August 2015:  The end of the season (page 1 of 2)

 

1. As of the last report, eight of the 12 chicks in the neighborhood had fledged, leaving four to go.  All of the remaining chicks have now fledged. 

 

“Fern”, one of two hatched on our property, led us on a merry chase.  Typically, we know a chick is ready to fledge when they leave their comfort zone to explore parts of the neighborhood unknown to them.  They appear agitated, jumping and testing their wings.  Fern started this behavior on a Monday.  Here she looks like she is heading for the obvious launching site.

 

 

 

 

 

 

 

2.  Due to her behavior, neighbors set up a watch, positioning ourselves in the yard on lawn chairs, with books to read and refreshments.  We were determined not to miss her fledging. 

 

At any given time there were 2-3 people watching her in shift from 8am to 6pm.  In this photo, she has taken a long stroll into side yards she has never seen before.  This was on Wednesday.  After making the walk she return to sleep in her nesting area. 

 

 

 

 

 

 

 

3.  On Thursday she was on the move again, this time exploring our garage.  Since her behavior was so unusual, we, the experts, were certain she was getting ready to fledge.  Having now spent four days on watch, no one was willing to give up.  We had already invested too much time.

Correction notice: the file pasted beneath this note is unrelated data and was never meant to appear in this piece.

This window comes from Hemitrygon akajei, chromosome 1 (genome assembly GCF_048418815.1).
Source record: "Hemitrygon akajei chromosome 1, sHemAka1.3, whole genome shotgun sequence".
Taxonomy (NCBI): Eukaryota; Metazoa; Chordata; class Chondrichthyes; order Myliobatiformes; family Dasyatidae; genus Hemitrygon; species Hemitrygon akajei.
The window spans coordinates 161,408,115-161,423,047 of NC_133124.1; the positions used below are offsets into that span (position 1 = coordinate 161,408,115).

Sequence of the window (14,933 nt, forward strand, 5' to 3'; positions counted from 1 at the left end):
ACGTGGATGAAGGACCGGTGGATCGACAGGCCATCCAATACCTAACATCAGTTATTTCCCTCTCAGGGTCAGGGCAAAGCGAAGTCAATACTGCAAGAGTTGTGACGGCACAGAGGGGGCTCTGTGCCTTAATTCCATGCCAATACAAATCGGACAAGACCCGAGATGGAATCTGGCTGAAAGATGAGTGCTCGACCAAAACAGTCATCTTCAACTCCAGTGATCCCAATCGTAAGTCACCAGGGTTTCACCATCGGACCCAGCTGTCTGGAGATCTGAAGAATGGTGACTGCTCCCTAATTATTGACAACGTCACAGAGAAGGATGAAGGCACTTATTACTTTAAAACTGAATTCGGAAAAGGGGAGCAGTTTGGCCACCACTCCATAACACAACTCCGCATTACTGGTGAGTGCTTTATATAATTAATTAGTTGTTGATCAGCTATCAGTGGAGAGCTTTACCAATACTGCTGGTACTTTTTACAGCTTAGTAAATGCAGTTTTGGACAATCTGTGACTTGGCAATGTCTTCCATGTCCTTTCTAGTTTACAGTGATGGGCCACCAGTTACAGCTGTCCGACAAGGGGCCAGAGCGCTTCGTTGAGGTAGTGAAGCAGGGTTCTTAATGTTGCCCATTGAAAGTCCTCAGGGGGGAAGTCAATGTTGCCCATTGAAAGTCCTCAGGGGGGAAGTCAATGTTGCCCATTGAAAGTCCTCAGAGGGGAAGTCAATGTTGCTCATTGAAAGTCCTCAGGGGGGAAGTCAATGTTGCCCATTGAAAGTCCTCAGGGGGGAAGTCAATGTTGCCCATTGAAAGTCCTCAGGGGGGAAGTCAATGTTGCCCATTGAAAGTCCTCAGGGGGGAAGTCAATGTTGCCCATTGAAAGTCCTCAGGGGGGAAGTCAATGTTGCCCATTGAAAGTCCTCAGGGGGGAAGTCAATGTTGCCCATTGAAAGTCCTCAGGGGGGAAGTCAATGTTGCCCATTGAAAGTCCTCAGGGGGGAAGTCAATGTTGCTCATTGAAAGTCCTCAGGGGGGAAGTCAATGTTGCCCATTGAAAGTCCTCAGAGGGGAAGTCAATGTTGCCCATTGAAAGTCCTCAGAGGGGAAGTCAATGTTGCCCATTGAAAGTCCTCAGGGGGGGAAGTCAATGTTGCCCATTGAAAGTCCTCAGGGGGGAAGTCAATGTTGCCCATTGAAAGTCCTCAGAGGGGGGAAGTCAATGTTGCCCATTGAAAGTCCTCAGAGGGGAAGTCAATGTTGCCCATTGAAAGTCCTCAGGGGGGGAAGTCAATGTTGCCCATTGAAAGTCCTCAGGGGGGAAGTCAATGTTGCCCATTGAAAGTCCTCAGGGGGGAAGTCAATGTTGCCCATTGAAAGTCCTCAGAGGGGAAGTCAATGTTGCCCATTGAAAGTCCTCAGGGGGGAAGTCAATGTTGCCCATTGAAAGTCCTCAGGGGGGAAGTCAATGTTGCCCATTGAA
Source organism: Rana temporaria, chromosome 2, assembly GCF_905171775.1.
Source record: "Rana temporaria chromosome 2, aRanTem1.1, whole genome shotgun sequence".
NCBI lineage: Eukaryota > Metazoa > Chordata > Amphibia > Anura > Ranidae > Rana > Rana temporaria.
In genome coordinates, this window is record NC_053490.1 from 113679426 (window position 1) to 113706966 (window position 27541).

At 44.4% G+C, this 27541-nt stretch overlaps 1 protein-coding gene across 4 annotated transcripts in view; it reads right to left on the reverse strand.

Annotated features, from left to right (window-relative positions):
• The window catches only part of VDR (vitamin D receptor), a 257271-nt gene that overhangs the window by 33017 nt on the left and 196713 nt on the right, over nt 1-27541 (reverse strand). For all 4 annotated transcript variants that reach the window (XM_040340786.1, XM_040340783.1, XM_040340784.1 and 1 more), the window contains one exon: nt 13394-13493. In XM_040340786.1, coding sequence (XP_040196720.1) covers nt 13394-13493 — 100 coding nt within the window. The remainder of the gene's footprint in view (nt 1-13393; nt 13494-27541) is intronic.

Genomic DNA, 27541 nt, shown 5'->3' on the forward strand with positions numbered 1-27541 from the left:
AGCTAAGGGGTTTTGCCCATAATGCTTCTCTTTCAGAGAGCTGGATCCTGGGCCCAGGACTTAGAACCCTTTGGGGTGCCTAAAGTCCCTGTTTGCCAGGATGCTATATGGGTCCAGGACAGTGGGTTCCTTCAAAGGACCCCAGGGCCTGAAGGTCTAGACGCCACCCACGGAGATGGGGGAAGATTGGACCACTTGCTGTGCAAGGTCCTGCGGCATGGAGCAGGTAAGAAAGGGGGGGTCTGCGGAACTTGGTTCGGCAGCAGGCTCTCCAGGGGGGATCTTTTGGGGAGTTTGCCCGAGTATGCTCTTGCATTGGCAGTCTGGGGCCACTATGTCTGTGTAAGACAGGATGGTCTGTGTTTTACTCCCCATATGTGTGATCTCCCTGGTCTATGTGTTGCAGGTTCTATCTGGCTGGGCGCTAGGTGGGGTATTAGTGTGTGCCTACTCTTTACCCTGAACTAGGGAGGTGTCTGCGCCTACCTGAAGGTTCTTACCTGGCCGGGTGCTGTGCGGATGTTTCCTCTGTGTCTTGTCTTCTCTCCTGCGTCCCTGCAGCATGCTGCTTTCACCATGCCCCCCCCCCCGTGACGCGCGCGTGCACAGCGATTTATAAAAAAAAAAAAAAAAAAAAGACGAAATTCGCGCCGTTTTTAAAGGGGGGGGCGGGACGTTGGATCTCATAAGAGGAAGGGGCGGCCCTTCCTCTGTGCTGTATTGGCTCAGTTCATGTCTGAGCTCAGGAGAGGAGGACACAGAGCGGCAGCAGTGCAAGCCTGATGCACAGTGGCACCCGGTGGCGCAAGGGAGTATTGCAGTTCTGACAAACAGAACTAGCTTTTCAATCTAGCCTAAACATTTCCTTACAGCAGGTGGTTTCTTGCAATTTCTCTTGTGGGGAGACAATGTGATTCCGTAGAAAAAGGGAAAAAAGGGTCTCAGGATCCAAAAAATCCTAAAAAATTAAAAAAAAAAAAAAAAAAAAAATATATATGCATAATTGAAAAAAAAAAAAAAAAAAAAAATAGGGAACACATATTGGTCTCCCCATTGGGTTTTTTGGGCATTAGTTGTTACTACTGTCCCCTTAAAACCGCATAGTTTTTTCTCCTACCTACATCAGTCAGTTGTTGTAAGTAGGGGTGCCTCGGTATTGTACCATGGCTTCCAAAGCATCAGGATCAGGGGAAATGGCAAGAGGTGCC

Friday and Saturday passed with more strange behavior, always ending with her taking a nap.  Passing neighbors and tourists stopped to find out why we were camped out.  Soon they were stopping by on regular intervals - has she gone yet?  This was looking like a week-long block party.

 

 

 

 

4.  Sunday was quiet until mid-afternoon.  Then Fern walked out to the point, checking out the wind.  We were convinced she would now fledge since this was the perfect spot for the launch.  Every other time we had followed a chick to the point, that bird fledged.  But not Fern.  After 30 minutes, she walked back to her nesting site and went to sleep.   After 7 days on watch, we closed up for the night.

 

 

 

 

 

 

 

5.  The next morning, Fern walked to the point at 6:20, flapped her wings several times, and fledged at 6:22.  Three watchers, including myself, had luckily decided to get an early start on the watch, so we were there to watch her leave.  Due to rain, I had a small camera with me, so my shot was not very good.

 

 

 

 

 

 

 

 

 

6.  You can see Fern on the right side of the photo as she headed out over the water.

 

After 7 days of moving all over the neighborhood, keeping over a dozen watchers in suspense,  Fern takes exactly 2 minutes to make her final leap.

 

Continued on the next page.

 

 

 

 

 

 

 

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